Gina Rinehart: The billionaire climate change sceptic who wants a slice of Australia's media

 

Sydney

Addressing a libertarian think-tank in Perth last July, the British climate change sceptic Christopher Monckton urged Australians to create a home-grown version of Rupert Murdoch's Fox News. The "super-rich", he said, should invest in the media, install like-minded commentators and give the country "a proper dose of free-market thinking".

Lord Monckton's visit was part-funded by one of his biggest Australian fans, Gina Rinehart, the multi-billionaire iron ore magnate. A year on, Ms Rinehart – the country's wealthiest individual – is on the verge of becoming its newest media mogul, a prospect that is sending a chill through newsrooms, boardrooms and the corridors of government.

The notoriously secretive 58-year-old has acquired a seat on the board of the Ten Network, where her favourite journalist, the ultra-right-wing Andrew Bolt, has his own show. And she has become the largest shareholder in Fairfax Media, Australia's oldest and most venerable newspaper group, sparking fears that she wants to use her stake to promote her own commercial interests.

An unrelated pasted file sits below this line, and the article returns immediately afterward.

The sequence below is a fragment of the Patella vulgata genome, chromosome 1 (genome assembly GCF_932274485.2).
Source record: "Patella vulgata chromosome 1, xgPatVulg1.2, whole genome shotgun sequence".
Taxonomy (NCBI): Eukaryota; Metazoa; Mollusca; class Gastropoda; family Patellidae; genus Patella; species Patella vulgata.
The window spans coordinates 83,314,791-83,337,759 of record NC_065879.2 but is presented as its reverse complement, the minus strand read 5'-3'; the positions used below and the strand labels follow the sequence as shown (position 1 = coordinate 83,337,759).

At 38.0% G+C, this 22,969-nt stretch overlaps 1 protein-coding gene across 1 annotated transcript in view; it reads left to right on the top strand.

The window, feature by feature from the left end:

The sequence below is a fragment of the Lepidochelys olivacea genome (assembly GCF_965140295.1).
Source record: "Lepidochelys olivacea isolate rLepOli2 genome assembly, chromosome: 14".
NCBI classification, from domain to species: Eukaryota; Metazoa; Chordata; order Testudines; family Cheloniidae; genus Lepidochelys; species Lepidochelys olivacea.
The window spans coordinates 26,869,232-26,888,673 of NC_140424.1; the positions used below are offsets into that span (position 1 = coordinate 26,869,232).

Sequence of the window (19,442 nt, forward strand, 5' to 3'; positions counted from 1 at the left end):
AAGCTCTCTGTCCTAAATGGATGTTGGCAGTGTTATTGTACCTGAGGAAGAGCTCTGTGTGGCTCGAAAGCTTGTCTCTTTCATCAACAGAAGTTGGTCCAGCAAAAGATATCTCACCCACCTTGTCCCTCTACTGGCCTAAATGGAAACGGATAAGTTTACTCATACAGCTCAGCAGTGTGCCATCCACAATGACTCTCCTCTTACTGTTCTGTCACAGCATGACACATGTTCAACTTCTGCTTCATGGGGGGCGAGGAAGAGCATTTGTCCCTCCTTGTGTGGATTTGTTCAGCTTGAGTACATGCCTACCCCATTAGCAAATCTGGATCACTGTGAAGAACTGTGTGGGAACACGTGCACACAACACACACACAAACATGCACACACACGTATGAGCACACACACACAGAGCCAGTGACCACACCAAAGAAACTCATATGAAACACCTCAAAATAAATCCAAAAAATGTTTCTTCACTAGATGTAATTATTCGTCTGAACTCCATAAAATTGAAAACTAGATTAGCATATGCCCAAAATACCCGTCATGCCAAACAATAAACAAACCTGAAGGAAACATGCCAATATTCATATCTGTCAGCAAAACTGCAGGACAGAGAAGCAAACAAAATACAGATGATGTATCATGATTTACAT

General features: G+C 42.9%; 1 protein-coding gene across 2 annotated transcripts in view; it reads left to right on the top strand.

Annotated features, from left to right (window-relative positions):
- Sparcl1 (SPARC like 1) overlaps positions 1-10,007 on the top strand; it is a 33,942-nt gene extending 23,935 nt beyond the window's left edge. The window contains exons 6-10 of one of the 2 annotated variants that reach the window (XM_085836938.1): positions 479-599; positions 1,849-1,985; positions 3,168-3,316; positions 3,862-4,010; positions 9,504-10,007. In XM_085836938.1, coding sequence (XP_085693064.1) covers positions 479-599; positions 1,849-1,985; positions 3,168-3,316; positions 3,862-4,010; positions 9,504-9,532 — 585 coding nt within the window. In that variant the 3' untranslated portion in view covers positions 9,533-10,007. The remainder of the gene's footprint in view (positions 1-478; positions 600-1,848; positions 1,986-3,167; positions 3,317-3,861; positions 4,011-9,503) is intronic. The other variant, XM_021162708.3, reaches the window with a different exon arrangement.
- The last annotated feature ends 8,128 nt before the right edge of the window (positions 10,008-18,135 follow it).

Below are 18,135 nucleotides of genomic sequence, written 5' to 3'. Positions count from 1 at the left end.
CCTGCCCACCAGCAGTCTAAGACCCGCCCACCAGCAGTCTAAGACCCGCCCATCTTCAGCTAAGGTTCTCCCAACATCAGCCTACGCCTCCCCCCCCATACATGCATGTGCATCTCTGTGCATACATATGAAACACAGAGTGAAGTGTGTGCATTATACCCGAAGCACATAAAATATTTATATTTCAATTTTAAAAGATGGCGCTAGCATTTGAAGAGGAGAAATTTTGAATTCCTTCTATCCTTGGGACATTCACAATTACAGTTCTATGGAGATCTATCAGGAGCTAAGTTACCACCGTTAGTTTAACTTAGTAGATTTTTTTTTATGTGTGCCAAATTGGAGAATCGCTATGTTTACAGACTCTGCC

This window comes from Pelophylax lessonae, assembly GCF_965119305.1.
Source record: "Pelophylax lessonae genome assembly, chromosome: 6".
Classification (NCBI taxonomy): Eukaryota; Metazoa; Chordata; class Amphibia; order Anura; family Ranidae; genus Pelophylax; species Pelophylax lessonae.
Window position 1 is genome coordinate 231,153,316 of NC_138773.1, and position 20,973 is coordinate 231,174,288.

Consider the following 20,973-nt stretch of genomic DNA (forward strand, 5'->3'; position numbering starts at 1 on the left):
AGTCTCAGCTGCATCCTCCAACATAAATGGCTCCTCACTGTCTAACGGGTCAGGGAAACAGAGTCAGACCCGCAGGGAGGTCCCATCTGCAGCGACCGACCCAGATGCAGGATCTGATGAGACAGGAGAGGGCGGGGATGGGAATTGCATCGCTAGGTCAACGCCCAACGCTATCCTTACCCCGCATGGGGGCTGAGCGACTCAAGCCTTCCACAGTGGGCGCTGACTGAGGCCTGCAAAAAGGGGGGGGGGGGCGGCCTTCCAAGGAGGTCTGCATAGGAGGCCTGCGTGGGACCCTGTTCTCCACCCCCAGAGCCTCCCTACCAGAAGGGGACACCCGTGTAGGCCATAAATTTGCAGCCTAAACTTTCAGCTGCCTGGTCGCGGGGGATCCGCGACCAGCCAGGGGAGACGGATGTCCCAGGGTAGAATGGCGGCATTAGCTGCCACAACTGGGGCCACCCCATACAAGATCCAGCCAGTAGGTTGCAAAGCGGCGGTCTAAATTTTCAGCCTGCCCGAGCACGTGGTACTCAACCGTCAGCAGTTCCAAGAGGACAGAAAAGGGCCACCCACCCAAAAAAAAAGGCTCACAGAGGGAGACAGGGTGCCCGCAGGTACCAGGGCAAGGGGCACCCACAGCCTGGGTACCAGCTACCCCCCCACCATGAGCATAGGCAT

Far from allaying those fears, Ms Rinehart has demanded three Fairfax board seats and refused to endorse a charter of editorial independence. Seventy per cent of Australia's newspapers are already owned by Mr Murdoch. Now there is a real prospect of most of the remainder – including the liberal-minded Sydney Morning Herald and Melbourne's The Age – being controlled by someone who would out-class even Mr Murdoch, some believe, in her reactionary views and appetite for meddling.

Fairfax journalists – already shocked by the announcement of a shake-up that will see one in five jobs disappear, and by the departure this week of three popular editors – are horrified. Ms Rinehart appears to want "to make the papers into a propaganda platform for mining companies and climate change deniers", said David Marr, one of the Herald's most respected writers.

Now in the novel position of reporting daily on their own travails, journalists are fighting back. They have written to Ms Rinehart, who is estimated to be worth A$29bn (£18.8bn), urging her to uphold the charter's principles. They have released a video enlisting public support. And they are using the papers in which she has an 18.7 per cent stake to push their message.

A recent cartoon depicted the tycoon sitting atop of a mountain of ore. "Imagine how much better off I would be with a favourable government and a sympathetic media," said the caption.